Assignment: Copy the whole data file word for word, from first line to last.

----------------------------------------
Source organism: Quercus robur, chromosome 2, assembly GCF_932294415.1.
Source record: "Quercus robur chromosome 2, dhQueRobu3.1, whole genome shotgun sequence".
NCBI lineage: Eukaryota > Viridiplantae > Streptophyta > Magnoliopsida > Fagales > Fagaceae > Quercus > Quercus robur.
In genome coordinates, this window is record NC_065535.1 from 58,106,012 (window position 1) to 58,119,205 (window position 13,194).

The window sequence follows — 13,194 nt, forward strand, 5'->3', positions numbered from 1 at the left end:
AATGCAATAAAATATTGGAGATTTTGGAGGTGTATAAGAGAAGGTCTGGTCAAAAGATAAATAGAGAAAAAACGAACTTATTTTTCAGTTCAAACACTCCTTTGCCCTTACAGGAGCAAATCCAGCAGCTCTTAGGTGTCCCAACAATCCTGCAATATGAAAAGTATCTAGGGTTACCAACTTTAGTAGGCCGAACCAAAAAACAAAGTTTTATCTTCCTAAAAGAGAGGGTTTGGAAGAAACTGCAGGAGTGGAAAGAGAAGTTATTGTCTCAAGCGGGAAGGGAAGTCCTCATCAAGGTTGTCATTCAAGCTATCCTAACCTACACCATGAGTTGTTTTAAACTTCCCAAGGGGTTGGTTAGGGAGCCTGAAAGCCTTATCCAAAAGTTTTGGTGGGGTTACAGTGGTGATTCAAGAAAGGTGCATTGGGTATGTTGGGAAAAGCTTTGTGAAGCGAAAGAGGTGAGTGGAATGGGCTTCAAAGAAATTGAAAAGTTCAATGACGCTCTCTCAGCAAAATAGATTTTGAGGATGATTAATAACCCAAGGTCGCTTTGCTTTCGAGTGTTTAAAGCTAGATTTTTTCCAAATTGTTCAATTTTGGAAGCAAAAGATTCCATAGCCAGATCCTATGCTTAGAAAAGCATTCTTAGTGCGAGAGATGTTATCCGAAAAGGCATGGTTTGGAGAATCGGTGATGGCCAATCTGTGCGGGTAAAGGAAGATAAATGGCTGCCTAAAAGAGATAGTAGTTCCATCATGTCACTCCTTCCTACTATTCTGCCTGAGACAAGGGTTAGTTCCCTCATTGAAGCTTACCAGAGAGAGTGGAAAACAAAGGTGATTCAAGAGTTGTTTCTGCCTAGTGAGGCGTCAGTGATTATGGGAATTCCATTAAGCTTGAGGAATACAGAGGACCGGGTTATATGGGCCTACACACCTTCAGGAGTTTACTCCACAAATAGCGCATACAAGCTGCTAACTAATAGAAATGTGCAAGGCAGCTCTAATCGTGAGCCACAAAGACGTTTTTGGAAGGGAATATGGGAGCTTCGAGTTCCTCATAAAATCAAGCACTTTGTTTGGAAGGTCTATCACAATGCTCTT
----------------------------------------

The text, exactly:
Source organism: Quercus robur, chromosome 2, assembly GCF_932294415.1.
Source record: "Quercus robur chromosome 2, dhQueRobu3.1, whole genome shotgun sequence".
NCBI lineage: Eukaryota > Viridiplantae > Streptophyta > Magnoliopsida > Fagales > Fagaceae > Quercus > Quercus robur.
In genome coordinates, this window is record NC_065535.1 from 58,106,012 (window position 1) to 58,119,205 (window position 13,194).

The window sequence follows — 13,194 nt, forward strand, 5'->3', positions numbered from 1 at the left end:
AATGCAATAAAATATTGGAGATTTTGGAGGTGTATAAGAGAAGGTCTGGTCAAAAGATAAATAGAGAAAAAACGAACTTATTTTTCAGTTCAAACACTCCTTTGCCCTTACAGGAGCAAATCCAGCAGCTCTTAGGTGTCCCAACAATCCTGCAATATGAAAAGTATCTAGGGTTACCAACTTTAGTAGGCCGAACCAAAAAACAAAGTTTTATCTTCCTAAAAGAGAGGGTTTGGAAGAAACTGCAGGAGTGGAAAGAGAAGTTATTGTCTCAAGCGGGAAGGGAAGTCCTCATCAAGGTTGTCATTCAAGCTATCCTAACCTACACCATGAGTTGTTTTAAACTTCCCAAGGGGTTGGTTAGGGAGCCTGAAAGCCTTATCCAAAAGTTTTGGTGGGGTTACAGTGGTGATTCAAGAAAGGTGCATTGGGTATGTTGGGAAAAGCTTTGTGAAGCGAAAGAGGTGAGTGGAATGGGCTTCAAAGAAATTGAAAAGTTCAATGACGCTCTCTCAGCAAAATAGATTTTGAGGATGATTAATAACCCAAGGTCGCTTTGCTTTCGAGTGTTTAAAGCTAGATTTTTTCCAAATTGTTCAATTTTGGAAGCAAAAGATTCCATAGCCAGATCCTATGCTTAGAAAAGCATTCTTAGTGCGAGAGATGTTATCCGAAAAGGCATGGTTTGGAGAATCGGTGATGGCCAATCTGTGCGGGTAAAGGAAGATAAATGGCTGCCTAAAAGAGATAGTAGTTCCATCATGTCACTCCTTCCTACTATTCTGCCTGAGACAAGGGTTAGTTCCCTCATTGAAGCTTACCAGAGAGAGTGGAAAACAAAGGTGATTCAAGAGTTGTTTCTGCCTAGTGAGGCGTCAGTGATTATGGGAATTCCATTAAGCTTGAGGAATACAGAGGACCGGGTTATATGGGCCTACACACCTTCAGGAGTTTACTCCACAAATAGCGCATACAAGCTGCTAACTAATAGAAATGTGCAAGGCAGCTCTAATCGTGAGCCACAAAGACGTTTTTGGAAGGGAATATGGGAGCTTCGAGTTCCTCATAAAATCAAGCACTTTGTTTGGAAGGTCTATCACAATGCTCTT